The performance of Boost.Convert depends entirely on the performance of the converter deployed. A few converters have been tested for string conversions to basic types and to a user-defined type.
In turn, the relative and absolute performance of every particular converter
depends on the platform, the compiler used and the particular implementation
of the underlying conversion component (
etc.). Consequently, the results below are only an approximate indication
of relative performance of the mentioned converters
on the tested platforms.
Compiled with gcc-4.8.2 on 32-bit Ubuntu 14.04 tests produced the following relative results:
str-to-int: spirit/strtol/lcast/scanf/stream= 1.31/ 2.15/ 3.41/ 6.72/ 7.24 seconds. str-to-lng: spirit/strtol/lcast/scanf/stream= 1.24/ 2.39/ 4.18/ 6.63/ 7.20 seconds. str-to-dbl: spirit/strtol/lcast/scanf/stream= 1.45/ 4.07/ 5.19/ 11.13/ 14.47 seconds. int-to-str: spirit/strtol/lcast/prntf/stream= 7.49/ 6.48/ 8.01/ 11.76/ 9.31 seconds. lng-to-str: spirit/strtol/lcast/prntf/stream= 7.34/ 6.89/ 8.43/ 11.55/ 9.32 seconds. dbl-to-str: spirit/strtol/lcast/prntf/stream= 14.13/ 13.56/ 50.03/ 46.25/ 44.72 seconds.
Compiled with gcc-4.6.3 on 64-bit Ubuntu 12.04 tests produced the following relative results:
str-to-int: spirit/strtol/lcast/scanf/stream= 0.29/ 0.47/ 1.14/ 2.75/ 3.15 seconds. str-to-dbl: spirit/strtol/lcast/scanf/stream= 0.40/ 1.44/ 1.70/ 4.32/ 5.59 seconds. int-to-str: spirit/strtol/lcast/prntf/stream= 1.75/ 1.53/ 2.06/ 3.34/ 2.73 seconds. dbl-to-str: spirit/strtol/lcast/prntf/stream= 5.64/ 3.00/ 17.89/ 14.24/ 13.67 seconds.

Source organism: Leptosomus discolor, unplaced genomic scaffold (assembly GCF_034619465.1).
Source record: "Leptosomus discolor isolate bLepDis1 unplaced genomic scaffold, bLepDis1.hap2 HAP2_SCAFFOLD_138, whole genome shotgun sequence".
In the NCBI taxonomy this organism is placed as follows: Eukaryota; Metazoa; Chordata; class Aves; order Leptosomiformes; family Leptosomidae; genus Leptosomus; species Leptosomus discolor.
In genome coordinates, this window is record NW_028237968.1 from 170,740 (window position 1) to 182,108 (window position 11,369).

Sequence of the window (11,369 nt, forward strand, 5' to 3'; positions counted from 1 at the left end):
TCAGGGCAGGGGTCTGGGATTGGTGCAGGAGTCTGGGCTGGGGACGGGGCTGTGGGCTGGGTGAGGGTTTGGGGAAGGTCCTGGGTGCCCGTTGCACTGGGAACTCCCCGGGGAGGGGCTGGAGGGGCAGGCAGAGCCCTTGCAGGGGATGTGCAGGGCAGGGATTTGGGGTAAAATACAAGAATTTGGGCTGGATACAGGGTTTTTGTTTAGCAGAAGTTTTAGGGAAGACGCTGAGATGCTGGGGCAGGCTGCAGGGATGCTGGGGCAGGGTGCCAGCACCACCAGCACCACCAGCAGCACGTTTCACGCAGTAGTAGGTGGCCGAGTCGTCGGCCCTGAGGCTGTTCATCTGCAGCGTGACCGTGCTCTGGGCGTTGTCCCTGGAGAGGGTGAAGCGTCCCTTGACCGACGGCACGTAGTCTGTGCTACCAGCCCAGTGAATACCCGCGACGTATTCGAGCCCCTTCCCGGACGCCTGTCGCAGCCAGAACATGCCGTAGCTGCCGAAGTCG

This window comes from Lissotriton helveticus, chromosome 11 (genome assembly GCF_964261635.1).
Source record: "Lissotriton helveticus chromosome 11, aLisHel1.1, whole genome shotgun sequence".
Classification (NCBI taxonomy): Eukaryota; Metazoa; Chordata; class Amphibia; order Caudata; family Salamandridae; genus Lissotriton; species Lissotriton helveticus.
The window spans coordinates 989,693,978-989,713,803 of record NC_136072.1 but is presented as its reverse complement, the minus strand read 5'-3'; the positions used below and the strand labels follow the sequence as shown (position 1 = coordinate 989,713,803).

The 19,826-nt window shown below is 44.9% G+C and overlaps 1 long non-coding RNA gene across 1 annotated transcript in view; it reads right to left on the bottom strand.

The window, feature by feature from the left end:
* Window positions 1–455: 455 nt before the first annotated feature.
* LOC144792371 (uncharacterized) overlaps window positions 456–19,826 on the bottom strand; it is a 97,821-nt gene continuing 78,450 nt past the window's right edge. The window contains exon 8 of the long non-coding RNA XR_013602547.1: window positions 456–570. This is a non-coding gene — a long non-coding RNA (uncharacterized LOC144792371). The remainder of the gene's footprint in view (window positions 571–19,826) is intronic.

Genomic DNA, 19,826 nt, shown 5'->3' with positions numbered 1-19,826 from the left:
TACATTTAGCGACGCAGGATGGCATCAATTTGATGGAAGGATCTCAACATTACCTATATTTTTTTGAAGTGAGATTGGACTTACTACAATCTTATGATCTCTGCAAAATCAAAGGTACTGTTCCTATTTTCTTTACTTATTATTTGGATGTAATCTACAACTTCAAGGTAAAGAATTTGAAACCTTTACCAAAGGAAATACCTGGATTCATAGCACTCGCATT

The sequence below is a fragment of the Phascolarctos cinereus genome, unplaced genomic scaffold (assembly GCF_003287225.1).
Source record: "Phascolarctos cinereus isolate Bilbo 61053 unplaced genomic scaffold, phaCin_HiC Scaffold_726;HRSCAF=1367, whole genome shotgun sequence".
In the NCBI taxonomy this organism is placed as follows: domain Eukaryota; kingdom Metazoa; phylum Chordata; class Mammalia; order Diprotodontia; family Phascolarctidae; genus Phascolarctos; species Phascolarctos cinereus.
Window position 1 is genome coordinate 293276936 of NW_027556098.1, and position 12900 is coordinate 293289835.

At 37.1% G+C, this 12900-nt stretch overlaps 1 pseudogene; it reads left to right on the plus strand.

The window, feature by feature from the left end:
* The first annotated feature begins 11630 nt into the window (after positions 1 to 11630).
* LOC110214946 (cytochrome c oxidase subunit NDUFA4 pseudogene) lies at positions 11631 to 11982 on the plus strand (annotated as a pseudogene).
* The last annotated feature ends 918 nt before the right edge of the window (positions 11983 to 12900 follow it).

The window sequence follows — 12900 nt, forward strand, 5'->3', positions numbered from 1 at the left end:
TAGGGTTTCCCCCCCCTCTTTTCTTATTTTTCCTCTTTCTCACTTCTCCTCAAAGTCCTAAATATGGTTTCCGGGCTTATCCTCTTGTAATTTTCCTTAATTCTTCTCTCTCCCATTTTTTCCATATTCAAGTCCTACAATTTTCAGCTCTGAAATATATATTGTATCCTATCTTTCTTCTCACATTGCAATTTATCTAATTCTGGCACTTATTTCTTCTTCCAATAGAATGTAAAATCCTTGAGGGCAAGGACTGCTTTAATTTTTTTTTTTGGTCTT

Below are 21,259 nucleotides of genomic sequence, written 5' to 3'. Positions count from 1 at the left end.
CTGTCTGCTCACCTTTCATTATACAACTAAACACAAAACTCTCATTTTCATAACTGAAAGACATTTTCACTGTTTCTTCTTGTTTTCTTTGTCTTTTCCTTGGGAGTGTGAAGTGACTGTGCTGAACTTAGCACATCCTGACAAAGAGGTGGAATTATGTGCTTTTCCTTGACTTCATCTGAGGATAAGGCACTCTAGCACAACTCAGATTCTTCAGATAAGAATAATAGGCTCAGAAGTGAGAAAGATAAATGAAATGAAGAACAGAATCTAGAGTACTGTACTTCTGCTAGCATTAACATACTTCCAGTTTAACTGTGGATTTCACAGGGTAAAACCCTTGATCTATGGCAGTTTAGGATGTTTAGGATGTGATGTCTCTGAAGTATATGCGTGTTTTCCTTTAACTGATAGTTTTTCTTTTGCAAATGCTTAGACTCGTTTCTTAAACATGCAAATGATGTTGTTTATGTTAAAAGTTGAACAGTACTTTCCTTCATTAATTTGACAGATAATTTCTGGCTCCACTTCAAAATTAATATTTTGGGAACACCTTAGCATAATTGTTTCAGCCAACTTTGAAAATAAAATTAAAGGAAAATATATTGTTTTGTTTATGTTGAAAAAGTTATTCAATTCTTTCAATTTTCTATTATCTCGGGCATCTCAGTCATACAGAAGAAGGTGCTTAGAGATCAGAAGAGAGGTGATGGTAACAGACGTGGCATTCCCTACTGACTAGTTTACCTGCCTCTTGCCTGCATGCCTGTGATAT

Based on the results, all things considered, I tend to conclude that there is no clear winner:
double) conversions. So, it might be a good candidate for the tasks predominantly doing that kind of conversions (with Spirit.Qi conversion-related limitations in mind); Spirit.Karma's to-string performance did not seem as impressive;
std::iostream-based converter was comparatively slow. Still, given its maturity, availability and formatting support, it might be an option to consider if conversion performance is not your primary concern;
strtol-inspired converter was reasonably fast and with formatting support might be an attractive all-rounder. It should be noted that it is nowhere as mature as
boost::cnv::stream. So, bugs are to be expected.
For user-defined types
were tested with the following relative results:
str-to-user-type: lcast/stream/strtol=1.14/0.59/0.23 seconds. user-type-to-str: lcast/stream/strtol=1.97/0.39/0.24 seconds.
To provide string-to-user-type and user-type-to-string
conversions the first two deploy the same standard
in these tests. The results probably reflect different underlying designs.
Namely, the standard Boost.Convert deployment pattern
is to create a converter or converters once and then re-use them.
boost::lexical_cast, on the other hand, due to
its design, creates and then destroys a
instance every time the function is called and the
boost::lexical_cast performance table
indicates that the "std::stringstream with construction"
operation is considerably more expensive compared to "std::stringstream
support for user types has been implemented similarly but without the
overhead. That resulted in the best out-of-three performance results.
Based on the performance data, I tend to conclude that, given type-safety and benefits provided by the Boost.Convert framework, it (with appropriate converters) should probably be the first choice for conversion-related tasks.